The technical report:

Traversal Semantics in Object Graphs
is a good paper to learn about the precise definition
and semantics of traversal strategies.

Read the above paper before you read the TOPLAS paper below which
contains detailed, efficient algorithms.

Bibtex entry:

@article{973102,
author = {Karl Lieberherr and Boaz Patt-Shamir and Doug Orleans},
title = {Traversals of object structures: Specification and Efficient Implementation},
journal = {ACM Trans. Program. Lang. Syst.},
volume = {26},
number = {2},
year = {2004},
issn = {0164-0925},
pages = {370--412},
doi = {http://doi.acm.org/10.1145/973097.973102},
publisher = {ACM Press},
}


@TECHREPORT{strategies:LP,
AUTHOR       = "Karl J. Lieberherr and Boaz Patt-Shamir",
TITLE        = "{Traversals of Object Structures: Specification and Efficient
Implementation}",
INSTITUTION  = "College of Computer Science, Northeastern University",
YEAR         = 1997,
MONTH        = "July",
NUMBER       = "{NU-CCS-97-15}",
ADDRESS      = "Boston, MA"
}

This paper significantly advances the concept of succinct traversal specifications and provides an efficient implementation. It both generalizes our earlier traversal models and improves on the corresponding algorithms.

The publically available Java implementation is at: AP-Library.

Paper.

Older version: ftp://ftp.ccs.neu.edu/pub/people/lieber/strategies.ps

Errata (already incorporated in above version):
Gary Gengo pointed out an omission of an edge in Fig. 3 which
also has implications on Fig. 4.

In Figure 3, subfigure 5 there is a subclass edge missing from  
Z in copy 1 to D in copy 2.
The same holds in subfigures 6 and 7.

The missing subclass edge also needs to be added to all subfigures
1-9 in Fig. 4. 
In subfigure 3, node D in component 2 needs to also be shaded.
In subfigure 4, node B in component 2 needs to also be shaded.
In subfigure 5, node E in component 2 needs to also be shaded.
In subfigure 4, node B in component 2 needs to be shaded.

======

The earlier papers with Jens Palsberg used the terminiology of
PathSet[G](S): The set of paths in a graph G following traversal
specification S. 
The PathSet terminology should be used in this paper rather
than introducing a new one.

Let {\em S}=(S, s, t) be a strategy, let G be a class graph, let N be a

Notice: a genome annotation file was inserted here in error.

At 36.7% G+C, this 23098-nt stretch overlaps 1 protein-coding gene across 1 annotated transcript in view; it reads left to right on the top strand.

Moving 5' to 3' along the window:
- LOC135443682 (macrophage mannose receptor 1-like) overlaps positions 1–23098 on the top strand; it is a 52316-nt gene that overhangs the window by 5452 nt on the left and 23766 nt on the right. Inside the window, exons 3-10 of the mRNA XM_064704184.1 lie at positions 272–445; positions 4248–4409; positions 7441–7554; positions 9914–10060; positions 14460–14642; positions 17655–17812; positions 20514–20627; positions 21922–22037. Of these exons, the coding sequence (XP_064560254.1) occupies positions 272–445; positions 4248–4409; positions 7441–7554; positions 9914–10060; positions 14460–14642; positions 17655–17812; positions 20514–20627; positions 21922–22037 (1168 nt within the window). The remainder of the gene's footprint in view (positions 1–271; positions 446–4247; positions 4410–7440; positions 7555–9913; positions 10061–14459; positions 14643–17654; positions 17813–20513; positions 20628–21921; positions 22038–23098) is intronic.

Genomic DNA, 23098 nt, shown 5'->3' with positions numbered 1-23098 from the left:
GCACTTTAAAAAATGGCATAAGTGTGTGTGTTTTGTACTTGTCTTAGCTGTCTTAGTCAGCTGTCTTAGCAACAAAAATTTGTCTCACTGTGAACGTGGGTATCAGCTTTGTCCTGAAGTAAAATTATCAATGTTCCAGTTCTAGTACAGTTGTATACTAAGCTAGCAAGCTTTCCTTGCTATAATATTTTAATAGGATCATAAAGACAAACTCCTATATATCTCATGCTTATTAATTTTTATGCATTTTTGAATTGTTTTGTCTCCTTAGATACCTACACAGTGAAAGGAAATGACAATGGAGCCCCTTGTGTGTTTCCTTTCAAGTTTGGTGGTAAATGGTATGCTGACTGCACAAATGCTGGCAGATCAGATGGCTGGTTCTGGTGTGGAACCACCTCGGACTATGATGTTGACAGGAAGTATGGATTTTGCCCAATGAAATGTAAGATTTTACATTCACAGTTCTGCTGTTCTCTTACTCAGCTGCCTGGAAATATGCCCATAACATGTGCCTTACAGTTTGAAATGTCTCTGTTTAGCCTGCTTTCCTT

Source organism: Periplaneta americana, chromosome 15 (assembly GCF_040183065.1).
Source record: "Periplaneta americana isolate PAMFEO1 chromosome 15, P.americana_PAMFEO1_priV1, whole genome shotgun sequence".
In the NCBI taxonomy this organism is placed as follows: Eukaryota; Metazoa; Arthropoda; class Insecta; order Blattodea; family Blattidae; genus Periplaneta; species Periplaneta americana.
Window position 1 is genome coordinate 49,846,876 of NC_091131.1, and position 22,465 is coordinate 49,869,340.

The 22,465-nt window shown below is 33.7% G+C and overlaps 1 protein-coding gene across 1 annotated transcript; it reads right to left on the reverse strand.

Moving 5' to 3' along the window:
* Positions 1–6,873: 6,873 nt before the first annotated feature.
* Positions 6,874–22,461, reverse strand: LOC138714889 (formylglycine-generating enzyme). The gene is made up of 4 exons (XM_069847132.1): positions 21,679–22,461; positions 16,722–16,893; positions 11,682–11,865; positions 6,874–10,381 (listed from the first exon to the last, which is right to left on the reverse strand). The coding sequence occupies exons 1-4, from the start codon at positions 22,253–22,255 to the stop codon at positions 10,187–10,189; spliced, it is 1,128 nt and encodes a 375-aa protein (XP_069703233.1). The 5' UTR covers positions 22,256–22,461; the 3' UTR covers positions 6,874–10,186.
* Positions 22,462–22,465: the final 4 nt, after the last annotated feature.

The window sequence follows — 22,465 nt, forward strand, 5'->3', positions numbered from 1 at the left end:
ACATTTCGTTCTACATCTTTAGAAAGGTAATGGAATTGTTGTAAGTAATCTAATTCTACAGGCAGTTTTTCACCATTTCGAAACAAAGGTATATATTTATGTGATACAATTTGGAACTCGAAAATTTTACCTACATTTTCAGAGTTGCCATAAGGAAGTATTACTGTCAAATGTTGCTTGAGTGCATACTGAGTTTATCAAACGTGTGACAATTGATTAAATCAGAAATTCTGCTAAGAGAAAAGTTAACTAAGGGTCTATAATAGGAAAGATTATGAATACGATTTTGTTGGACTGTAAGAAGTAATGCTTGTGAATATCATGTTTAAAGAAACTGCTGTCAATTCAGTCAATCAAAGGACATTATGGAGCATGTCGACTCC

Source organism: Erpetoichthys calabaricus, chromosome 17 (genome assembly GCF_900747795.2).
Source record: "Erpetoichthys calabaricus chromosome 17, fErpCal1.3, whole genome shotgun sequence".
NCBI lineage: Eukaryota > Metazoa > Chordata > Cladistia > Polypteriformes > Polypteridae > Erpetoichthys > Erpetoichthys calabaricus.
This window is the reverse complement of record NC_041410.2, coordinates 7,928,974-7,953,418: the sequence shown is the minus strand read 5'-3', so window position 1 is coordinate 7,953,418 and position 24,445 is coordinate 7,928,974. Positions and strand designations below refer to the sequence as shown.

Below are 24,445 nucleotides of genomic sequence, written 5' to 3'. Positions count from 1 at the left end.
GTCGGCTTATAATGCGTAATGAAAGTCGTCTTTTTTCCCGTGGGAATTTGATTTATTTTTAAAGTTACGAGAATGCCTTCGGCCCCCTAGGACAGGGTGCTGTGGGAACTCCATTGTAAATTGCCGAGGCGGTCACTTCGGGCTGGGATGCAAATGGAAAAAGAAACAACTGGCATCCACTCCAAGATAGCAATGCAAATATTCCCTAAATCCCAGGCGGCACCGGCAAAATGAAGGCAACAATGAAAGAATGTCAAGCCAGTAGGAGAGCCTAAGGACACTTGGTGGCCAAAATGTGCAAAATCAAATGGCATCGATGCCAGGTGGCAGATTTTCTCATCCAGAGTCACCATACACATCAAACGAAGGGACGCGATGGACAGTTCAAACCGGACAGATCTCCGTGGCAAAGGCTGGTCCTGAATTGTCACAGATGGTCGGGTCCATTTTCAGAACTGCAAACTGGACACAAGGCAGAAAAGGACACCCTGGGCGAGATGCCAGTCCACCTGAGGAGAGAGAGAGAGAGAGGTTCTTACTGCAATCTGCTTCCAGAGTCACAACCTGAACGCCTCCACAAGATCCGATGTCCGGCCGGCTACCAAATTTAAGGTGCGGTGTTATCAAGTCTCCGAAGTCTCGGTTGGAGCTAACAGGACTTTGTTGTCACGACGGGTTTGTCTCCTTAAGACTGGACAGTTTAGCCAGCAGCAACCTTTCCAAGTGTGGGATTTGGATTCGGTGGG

name map for S and G.

PathSet[G](S) =
{ p' | p' in P_G_(N(s),N(t)) and exists p in P_S_(s,t)
		   such that p' is an expansion of N(p) }
where P_g_(x,y) is the set of paths in graph g
from x to y

Comparison with automata-theoretic algorithms:

The paper introduces two algorithms: Algorithm 1, better called Traversal Graph Algorithm and Algorithm 2, better called Traversal Method Algorithm. An intuitive understanding of those algorithms from an automata-theoretic point of view can be obtained by simplifying the problem and considering only class graphs without subgraph edges. The Traversal Graph Algorithm now becomes the cross-product algorithm for NFAs. See NFA algorithms and AP algorithms for examples. It is necessary to encode both the class graph and the strategy graph in a certain way to see the connection to NFA intersection.

It is important to note that the Traversal Graph Algorithm is a non-trivial application of the NFA intersection algorithm. The Traversal Graph Algorithm deals 1. with general class graphs, 2. with negative information in the strategy graph edges 3. with a controlled minimization of the automaton without resorting to a general purpose automaton minimizer that would destroy the desired structure.

The Traversal Method Algorithm also has a connection to NFA intersection at least from a theoretical point of view: The intersection of the traversal graph and an object graph tells us whether there is any traversal at all. The Traversal Method Algorithm can be viewed as an application of an NFA simulator. However, again there are significant differences. The Traversal Method Algorithm deals with 1. general class graphs, 2. the objects traversed are trees, not strings

Some further motivation which was not included in the paper:

Object or data traversing is an ubiquitous task in applications
which use composite objects or data. Designers and programmers
have informal intents about traversing when they design their
applications. They need to translate their intents into
programs and this can be a surprisingly delicate task.
To facilitate the process of implementing traversals we introduce
a new model to express traversal intent in the form of traversal
strategy graphs. We show how to correctly translate those strategies
into code when the details of the object or data structure are given
in the form of a (class or data structure) graph.

When building a reusable set of classes we must ensure that the
dependencies between the objects and operations are easily customizable
to allow the collective behavior of the objects to be easily
modified.

A useful rule to follow when building \oo applications is the
delegation
rule \cite{LoD-refs}:
Public methods should not have direct access to associated objects.

(The delegation rule can be viewed as a version of the Law of Demeter